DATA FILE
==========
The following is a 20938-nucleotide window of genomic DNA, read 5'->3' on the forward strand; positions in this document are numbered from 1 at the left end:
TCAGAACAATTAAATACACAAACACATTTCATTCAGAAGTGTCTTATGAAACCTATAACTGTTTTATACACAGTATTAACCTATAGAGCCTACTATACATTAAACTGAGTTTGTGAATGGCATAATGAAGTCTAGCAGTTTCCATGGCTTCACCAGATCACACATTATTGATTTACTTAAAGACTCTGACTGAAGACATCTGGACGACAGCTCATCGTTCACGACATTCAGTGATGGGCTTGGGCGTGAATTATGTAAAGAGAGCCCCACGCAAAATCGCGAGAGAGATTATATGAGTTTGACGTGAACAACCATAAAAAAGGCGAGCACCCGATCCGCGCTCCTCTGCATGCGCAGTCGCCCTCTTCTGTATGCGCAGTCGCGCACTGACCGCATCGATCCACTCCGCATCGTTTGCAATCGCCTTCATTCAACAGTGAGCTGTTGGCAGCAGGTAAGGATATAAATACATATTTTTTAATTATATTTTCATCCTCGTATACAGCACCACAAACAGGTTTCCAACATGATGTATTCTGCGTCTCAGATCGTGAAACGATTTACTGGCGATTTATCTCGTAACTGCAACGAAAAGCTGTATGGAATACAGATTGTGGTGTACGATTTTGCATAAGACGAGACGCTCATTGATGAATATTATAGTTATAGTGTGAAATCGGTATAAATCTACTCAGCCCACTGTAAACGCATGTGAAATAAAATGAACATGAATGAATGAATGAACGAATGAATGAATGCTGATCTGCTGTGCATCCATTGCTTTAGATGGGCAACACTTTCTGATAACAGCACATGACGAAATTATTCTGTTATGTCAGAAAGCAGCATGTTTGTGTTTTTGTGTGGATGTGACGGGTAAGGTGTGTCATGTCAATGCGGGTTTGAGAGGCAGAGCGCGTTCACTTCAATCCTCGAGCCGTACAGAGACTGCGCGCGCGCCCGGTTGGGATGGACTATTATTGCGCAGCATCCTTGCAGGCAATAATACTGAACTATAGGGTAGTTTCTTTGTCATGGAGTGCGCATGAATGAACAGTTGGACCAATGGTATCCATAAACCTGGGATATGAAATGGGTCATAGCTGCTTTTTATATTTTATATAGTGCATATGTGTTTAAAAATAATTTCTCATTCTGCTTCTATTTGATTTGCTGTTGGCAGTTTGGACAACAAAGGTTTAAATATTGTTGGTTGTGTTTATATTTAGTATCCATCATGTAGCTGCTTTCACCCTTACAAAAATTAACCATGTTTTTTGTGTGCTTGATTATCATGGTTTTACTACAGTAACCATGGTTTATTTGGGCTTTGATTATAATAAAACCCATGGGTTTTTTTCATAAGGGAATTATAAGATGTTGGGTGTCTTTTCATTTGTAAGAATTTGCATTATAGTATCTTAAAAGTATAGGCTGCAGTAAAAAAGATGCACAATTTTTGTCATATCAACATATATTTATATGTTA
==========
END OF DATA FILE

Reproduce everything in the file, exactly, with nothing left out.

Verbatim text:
The following is a 20938-nucleotide window of genomic DNA, read 5'->3' on the forward strand; positions in this document are numbered from 1 at the left end:
TCAGAACAATTAAATACACAAACACATTTCATTCAGAAGTGTCTTATGAAACCTATAACTGTTTTATACACAGTATTAACCTATAGAGCCTACTATACATTAAACTGAGTTTGTGAATGGCATAATGAAGTCTAGCAGTTTCCATGGCTTCACCAGATCACACATTATTGATTTACTTAAAGACTCTGACTGAAGACATCTGGACGACAGCTCATCGTTCACGACATTCAGTGATGGGCTTGGGCGTGAATTATGTAAAGAGAGCCCCACGCAAAATCGCGAGAGAGATTATATGAGTTTGACGTGAACAACCATAAAAAAGGCGAGCACCCGATCCGCGCTCCTCTGCATGCGCAGTCGCCCTCTTCTGTATGCGCAGTCGCGCACTGACCGCATCGATCCACTCCGCATCGTTTGCAATCGCCTTCATTCAACAGTGAGCTGTTGGCAGCAGGTAAGGATATAAATACATATTTTTTAATTATATTTTCATCCTCGTATACAGCACCACAAACAGGTTTCCAACATGATGTATTCTGCGTCTCAGATCGTGAAACGATTTACTGGCGATTTATCTCGTAACTGCAACGAAAAGCTGTATGGAATACAGATTGTGGTGTACGATTTTGCATAAGACGAGACGCTCATTGATGAATATTATAGTTATAGTGTGAAATCGGTATAAATCTACTCAGCCCACTGTAAACGCATGTGAAATAAAATGAACATGAATGAATGAATGAACGAATGAATGAATGCTGATCTGCTGTGCATCCATTGCTTTAGATGGGCAACACTTTCTGATAACAGCACATGACGAAATTATTCTGTTATGTCAGAAAGCAGCATGTTTGTGTTTTTGTGTGGATGTGACGGGTAAGGTGTGTCATGTCAATGCGGGTTTGAGAGGCAGAGCGCGTTCACTTCAATCCTCGAGCCGTACAGAGACTGCGCGCGCGCCCGGTTGGGATGGACTATTATTGCGCAGCATCCTTGCAGGCAATAATACTGAACTATAGGGTAGTTTCTTTGTCATGGAGTGCGCATGAATGAACAGTTGGACCAATGGTATCCATAAACCTGGGATATGAAATGGGTCATAGCTGCTTTTTATATTTTATATAGTGCATATGTGTTTAAAAATAATTTCTCATTCTGCTTCTATTTGATTTGCTGTTGGCAGTTTGGACAACAAAGGTTTAAATATTGTTGGTTGTGTTTATATTTAGTATCCATCATGTAGCTGCTTTCACCCTTACAAAAATTAACCATGTTTTTTGTGTGCTTGATTATCATGGTTTTACTACAGTAACCATGGTTTATTTGGGCTTTGATTATAATAAAACCCATGGGTTTTTTTCATAAGGGAATTATAAGATGTTGGGTGTCTTTTCATTTGTAAGAATTTGCATTATAGTATCTTAAAAGTATAGGCTGCAGTAAAAAAGATGCACAATTTTTGTCATATCAACATATATTTATATGTTA